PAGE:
2013-06-19 21.54.08It explodes and shocks Sherman 3 who was just attempting to get past it into the field. No actual damage but the crew are badly rattled. On the road the Puma commander has been rallying his crew. In the graveyard the MG42 team fires on the British Bren team to no effect while the rifle team move up to support the Panzerschreck. Their Panzerfaust is looking like a good Ace to play in a short while.
2013-06-19 21.58.46The British Force Morale has now dropped to 6.
Phase 11. British. 53222. Sherman 3 reverses away and rallies its Shock. Sherman 2, the Troops commander struggles to cross the hedgerow whilst section 3 is sent forward, deploying into the field from where I plan for Sherman 2 to support its advance. I feel like I am playing some high risk strategies here, but with my force morale tumbling I need to do some damage to the Germans.
2013-06-19 22.06.54Phase 12. German. Command Dice. 65331. The Puma engages Sherman 2. It fails to penetrate but the Sherman driver is sufficiently shocked to reverse back behind the hedge. In the churchyard my MG42 pins down the Bren team on the outskirts of the village. With British morale falling as it has been I am looking to push forward and keep the momentum. I push forward my rifle team from my second Squad into the field on my right. I also withdraw my Panzerschreck team towards a jump-off point as they are out of ammunition and need to resupply.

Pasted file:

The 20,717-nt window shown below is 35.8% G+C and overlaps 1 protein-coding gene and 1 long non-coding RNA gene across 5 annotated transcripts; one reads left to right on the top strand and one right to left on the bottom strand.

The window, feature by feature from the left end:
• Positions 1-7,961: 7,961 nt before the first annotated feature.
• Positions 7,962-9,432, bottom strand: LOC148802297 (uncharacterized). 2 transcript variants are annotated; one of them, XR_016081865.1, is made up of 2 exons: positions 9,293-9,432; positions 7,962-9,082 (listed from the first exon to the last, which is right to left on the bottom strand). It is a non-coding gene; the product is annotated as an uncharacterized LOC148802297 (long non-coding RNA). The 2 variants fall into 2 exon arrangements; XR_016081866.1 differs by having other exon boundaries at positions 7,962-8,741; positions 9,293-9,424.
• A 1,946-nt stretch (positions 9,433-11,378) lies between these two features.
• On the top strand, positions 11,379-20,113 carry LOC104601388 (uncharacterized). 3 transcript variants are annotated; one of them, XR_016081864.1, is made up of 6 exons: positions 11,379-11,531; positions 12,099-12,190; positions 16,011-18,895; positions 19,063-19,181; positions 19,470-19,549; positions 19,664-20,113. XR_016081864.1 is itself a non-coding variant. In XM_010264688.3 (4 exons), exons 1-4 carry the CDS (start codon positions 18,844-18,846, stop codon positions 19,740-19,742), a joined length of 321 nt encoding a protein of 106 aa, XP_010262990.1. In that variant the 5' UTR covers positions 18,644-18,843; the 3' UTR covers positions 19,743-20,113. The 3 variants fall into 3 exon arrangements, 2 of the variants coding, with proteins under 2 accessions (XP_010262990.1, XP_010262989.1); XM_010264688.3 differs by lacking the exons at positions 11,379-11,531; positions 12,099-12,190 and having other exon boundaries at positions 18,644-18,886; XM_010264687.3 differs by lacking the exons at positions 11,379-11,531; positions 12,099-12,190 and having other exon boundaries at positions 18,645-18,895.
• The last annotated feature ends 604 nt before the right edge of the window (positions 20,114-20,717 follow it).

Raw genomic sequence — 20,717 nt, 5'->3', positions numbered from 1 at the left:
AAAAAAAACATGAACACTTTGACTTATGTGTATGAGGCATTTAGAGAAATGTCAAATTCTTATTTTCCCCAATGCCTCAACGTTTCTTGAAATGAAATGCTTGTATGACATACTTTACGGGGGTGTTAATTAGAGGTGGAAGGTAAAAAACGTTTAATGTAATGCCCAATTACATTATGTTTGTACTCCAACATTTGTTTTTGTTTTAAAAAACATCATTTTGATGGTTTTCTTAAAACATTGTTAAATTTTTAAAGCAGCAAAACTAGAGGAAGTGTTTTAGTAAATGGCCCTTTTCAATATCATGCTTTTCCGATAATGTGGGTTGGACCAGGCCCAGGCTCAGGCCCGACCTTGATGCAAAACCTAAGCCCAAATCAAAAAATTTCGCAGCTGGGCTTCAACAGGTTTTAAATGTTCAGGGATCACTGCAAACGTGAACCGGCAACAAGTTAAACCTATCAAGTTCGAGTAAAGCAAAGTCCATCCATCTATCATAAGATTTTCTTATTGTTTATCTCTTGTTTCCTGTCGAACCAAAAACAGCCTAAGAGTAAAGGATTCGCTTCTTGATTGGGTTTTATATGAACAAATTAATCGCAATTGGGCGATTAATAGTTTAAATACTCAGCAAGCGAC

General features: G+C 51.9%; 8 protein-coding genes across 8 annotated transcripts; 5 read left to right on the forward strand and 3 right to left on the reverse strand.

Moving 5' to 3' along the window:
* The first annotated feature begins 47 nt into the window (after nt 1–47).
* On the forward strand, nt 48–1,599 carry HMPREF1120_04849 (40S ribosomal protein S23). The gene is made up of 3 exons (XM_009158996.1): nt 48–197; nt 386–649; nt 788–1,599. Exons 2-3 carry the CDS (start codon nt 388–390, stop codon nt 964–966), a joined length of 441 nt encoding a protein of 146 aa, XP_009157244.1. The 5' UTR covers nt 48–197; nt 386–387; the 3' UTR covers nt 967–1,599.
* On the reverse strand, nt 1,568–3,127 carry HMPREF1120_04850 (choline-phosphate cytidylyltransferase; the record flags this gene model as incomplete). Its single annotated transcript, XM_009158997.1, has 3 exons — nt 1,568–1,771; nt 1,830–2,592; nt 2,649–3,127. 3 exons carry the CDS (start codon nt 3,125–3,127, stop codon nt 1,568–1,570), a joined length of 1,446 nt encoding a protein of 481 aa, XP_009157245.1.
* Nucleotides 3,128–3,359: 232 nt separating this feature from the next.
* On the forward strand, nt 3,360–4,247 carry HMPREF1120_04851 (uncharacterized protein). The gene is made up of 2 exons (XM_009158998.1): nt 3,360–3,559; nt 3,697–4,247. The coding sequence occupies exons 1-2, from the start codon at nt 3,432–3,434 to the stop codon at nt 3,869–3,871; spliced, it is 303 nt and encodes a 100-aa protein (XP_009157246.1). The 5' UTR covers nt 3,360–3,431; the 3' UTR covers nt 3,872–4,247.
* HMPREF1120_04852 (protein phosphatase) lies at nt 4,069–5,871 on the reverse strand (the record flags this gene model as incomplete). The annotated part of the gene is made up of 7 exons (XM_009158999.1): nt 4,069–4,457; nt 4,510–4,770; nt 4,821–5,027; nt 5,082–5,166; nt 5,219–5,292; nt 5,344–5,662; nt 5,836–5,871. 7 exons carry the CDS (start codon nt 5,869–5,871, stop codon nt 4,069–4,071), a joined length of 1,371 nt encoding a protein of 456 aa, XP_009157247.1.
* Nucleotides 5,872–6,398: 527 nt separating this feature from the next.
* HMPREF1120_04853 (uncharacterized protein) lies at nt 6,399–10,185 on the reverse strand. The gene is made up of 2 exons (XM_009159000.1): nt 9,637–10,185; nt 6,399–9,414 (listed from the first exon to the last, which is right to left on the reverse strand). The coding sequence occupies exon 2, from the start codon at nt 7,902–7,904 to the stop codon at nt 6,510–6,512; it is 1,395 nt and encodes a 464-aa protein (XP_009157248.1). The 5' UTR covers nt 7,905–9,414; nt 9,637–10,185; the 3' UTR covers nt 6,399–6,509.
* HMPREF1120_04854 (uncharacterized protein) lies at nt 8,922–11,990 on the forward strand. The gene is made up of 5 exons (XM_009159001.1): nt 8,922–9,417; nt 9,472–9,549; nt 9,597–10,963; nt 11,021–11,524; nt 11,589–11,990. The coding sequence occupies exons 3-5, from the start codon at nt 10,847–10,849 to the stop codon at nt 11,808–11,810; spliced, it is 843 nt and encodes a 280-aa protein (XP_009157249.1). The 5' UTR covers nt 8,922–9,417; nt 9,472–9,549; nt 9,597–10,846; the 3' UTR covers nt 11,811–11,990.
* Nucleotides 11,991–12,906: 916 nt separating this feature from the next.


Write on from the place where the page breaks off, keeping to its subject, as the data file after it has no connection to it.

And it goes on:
2013-06-19 22.09.51Phase 13. British. 65442. Sherman 2 misses the Puma. My Number 3 section in the field advance tactically. I deploy my Platoon Sergeant to the junction where he rallies Number 1 section. I am very worried about the Germans infiltrating into the village and denting my force morale further.
2013-06-19 22.12.43Phase 14. German. Command Dice 55442. The MG in the church fires and kills one man on the Bren team which then routs. The British left flank is wide open apart from the 2” mortar team in the garden. I rush forward my rifle team and then end the turn by using a Chain of Command dice. This is key as the British on their left (in the village) now rout from the table taking their NCO with them.